An MST program usually lasts between 3 to 5 months. However, there is no definite length of service. During this period, the MST team is available to families 24 hours a day, seven days a week, via an on-call rotation.

What Is the Multisystemic Approach?

The multisystemic approach views individuals as part of a network of interconnected systems encompassing individual, familial, and extra-familial factors, such as peer networks, schooling, and neighborhood influence. MST sees the person as a web of interconnected systems rather than individuals.

The multisystemic intervention strategies within MST include:

  • Behavior therapy
  • Parent management training
  • Cognitive behavior therapy
  • Pragmatic family therapies 
  • Pharmacological Interventions

By tackling substance abuse or delinquency at the systems level, MST can effectively facilitate comprehensive behavioral change within the youth’s natural environment.3

What Are the Core Principles of Multisystemic Therapy?

To be successful, MST centers on several primary principles to ground the therapeutic practice.

The core principles of MST include the following4:

  1. Find the fit: The team assesses the “fit” between the identified problems and their broader systemic context.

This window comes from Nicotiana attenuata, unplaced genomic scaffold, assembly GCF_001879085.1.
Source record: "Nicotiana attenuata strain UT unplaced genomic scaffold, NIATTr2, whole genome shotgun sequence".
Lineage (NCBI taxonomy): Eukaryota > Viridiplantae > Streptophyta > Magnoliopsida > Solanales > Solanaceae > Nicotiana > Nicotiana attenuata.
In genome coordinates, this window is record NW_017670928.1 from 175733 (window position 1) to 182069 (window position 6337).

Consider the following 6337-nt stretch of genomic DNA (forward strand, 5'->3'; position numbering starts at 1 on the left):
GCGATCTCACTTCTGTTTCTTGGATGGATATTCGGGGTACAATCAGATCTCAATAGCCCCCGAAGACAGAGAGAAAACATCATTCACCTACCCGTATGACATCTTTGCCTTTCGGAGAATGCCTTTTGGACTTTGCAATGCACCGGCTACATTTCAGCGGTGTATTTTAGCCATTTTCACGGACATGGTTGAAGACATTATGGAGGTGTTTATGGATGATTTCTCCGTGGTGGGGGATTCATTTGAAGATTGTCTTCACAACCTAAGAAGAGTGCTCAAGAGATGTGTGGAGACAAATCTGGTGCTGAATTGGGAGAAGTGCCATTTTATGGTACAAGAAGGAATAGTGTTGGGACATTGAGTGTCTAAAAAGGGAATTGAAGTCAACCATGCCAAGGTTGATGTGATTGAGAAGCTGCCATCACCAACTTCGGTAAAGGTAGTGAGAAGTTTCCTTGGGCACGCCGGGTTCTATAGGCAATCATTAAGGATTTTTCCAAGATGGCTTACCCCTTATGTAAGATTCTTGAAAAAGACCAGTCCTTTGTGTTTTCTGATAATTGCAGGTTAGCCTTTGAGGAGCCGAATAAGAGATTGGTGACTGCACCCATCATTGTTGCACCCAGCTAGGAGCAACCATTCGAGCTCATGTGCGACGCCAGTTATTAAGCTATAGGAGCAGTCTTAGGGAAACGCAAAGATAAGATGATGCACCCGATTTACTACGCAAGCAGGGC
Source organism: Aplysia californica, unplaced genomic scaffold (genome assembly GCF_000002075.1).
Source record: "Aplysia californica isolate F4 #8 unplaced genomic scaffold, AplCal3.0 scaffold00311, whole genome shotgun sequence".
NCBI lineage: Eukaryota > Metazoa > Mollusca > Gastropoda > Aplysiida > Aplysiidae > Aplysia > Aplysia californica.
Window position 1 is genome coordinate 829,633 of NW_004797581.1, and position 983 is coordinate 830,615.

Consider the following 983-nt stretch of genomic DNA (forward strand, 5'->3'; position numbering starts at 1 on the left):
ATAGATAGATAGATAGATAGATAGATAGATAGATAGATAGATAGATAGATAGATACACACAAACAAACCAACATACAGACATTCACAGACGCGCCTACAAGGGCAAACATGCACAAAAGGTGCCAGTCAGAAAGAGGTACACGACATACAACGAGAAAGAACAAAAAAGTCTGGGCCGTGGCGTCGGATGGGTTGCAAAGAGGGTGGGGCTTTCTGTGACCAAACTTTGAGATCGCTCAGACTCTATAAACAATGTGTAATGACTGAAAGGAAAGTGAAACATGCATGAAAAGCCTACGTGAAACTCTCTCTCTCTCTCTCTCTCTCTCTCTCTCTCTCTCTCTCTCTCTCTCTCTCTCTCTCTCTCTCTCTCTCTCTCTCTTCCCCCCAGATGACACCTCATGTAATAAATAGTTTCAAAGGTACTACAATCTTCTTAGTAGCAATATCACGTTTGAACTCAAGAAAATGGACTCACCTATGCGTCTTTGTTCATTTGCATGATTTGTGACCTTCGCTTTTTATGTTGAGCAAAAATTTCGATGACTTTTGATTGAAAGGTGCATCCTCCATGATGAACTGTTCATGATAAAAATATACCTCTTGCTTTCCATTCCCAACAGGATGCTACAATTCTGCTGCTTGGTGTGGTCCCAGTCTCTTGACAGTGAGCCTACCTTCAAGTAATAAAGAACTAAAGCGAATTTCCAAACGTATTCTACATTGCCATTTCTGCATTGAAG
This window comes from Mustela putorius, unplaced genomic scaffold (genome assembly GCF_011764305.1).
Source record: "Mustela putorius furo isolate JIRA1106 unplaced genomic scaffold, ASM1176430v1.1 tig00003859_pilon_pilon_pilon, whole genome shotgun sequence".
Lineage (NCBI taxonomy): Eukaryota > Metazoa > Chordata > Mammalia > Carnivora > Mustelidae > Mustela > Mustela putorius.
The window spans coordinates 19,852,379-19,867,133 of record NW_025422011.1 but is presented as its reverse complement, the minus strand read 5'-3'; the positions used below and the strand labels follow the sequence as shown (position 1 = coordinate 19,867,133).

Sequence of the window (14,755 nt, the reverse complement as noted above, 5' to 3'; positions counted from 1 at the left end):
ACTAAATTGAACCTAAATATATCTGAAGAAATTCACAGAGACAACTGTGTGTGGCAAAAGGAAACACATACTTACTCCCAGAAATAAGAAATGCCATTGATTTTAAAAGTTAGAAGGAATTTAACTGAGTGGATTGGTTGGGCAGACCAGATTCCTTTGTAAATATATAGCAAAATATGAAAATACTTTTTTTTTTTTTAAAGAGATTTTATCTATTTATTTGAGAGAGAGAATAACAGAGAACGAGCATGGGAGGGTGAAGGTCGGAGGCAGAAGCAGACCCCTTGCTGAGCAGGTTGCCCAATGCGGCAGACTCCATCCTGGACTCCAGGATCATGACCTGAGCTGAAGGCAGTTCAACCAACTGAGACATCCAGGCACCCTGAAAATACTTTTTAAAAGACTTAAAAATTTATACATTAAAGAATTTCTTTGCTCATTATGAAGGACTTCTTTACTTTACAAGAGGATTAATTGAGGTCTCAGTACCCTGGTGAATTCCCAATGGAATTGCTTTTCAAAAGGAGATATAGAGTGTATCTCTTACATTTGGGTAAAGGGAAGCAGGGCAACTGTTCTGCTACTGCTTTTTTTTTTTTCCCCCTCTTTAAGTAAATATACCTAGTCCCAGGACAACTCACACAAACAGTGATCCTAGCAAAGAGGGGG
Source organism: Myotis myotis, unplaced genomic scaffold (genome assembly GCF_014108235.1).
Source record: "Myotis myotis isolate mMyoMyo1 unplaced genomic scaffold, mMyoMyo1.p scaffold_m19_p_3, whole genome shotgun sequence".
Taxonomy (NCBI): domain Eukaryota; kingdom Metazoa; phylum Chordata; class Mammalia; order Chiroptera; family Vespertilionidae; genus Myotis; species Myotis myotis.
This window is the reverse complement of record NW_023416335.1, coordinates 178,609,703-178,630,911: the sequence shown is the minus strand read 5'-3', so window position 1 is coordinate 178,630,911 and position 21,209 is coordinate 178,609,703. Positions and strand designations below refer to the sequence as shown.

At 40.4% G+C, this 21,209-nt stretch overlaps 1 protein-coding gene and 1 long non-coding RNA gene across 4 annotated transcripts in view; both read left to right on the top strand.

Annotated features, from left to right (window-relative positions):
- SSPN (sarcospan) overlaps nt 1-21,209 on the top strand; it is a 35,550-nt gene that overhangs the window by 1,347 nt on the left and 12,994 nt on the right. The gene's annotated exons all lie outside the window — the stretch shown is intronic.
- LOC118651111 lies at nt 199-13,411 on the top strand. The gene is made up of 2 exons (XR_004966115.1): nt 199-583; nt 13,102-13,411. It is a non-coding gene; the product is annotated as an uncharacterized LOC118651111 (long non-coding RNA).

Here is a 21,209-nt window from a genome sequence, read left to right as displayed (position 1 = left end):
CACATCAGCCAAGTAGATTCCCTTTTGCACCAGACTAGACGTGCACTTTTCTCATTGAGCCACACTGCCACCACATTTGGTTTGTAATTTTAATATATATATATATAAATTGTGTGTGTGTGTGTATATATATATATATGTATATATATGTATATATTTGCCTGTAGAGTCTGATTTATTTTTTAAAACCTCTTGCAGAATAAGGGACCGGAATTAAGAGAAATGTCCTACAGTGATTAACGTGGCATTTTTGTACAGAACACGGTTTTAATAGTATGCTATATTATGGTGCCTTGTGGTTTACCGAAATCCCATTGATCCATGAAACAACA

2. Focus on strengths: The team develops interventions to emphasize the positive and utilize systemic strengths as levers for change.
  3. Increase responsibility: The team designs interventions to promote responsible behavior and decrease irresponsible behavior among family members.
  4. Present-focused, action-oriented, and well-defined: Interventions should tackle what’s happening in a young person’s life, enable participants to track progress, and outline concrete, achievable goals throughout recovery.
  5. Targeting sequences: Interventions should target sequences of behavior within and between the interacting elements of the youth’s life—family, teaching, peers, home, school, and community—that sustain identified problems.
  6. Developmentally appropriate: Interventions should fit the youth’s age and developmental needs.